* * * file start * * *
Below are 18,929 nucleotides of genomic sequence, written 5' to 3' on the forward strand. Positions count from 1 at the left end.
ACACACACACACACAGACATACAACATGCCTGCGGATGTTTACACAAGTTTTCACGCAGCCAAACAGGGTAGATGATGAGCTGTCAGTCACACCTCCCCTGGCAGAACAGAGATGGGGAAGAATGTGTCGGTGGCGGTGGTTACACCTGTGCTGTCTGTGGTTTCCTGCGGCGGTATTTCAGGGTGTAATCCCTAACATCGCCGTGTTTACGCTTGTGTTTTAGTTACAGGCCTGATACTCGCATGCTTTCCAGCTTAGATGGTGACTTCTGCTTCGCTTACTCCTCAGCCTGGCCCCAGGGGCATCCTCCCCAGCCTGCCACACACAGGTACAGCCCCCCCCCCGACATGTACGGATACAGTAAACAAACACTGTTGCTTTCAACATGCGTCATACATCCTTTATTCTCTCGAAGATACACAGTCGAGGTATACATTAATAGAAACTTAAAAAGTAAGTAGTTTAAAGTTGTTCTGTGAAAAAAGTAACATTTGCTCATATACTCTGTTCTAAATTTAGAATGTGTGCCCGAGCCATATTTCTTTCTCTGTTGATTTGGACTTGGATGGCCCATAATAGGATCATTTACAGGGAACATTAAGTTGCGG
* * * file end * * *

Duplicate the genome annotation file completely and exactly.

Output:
Below are 18,929 nucleotides of genomic sequence, written 5' to 3' on the forward strand. Positions count from 1 at the left end.
ACACACACACACACAGACATACAACATGCCTGCGGATGTTTACACAAGTTTTCACGCAGCCAAACAGGGTAGATGATGAGCTGTCAGTCACACCTCCCCTGGCAGAACAGAGATGGGGAAGAATGTGTCGGTGGCGGTGGTTACACCTGTGCTGTCTGTGGTTTCCTGCGGCGGTATTTCAGGGTGTAATCCCTAACATCGCCGTGTTTACGCTTGTGTTTTAGTTACAGGCCTGATACTCGCATGCTTTCCAGCTTAGATGGTGACTTCTGCTTCGCTTACTCCTCAGCCTGGCCCCAGGGGCATCCTCCCCAGCCTGCCACACACAGGTACAGCCCCCCCCCCGACATGTACGGATACAGTAAACAAACACTGTTGCTTTCAACATGCGTCATACATCCTTTATTCTCTCGAAGATACACAGTCGAGGTATACATTAATAGAAACTTAAAAAGTAAGTAGTTTAAAGTTGTTCTGTGAAAAAAGTAACATTTGCTCATATACTCTGTTCTAAATTTAGAATGTGTGCCCGAGCCATATTTCTTTCTCTGTTGATTTGGACTTGGATGGCCCATAATAGGATCATTTACAGGGAACATTAAGTTGCGG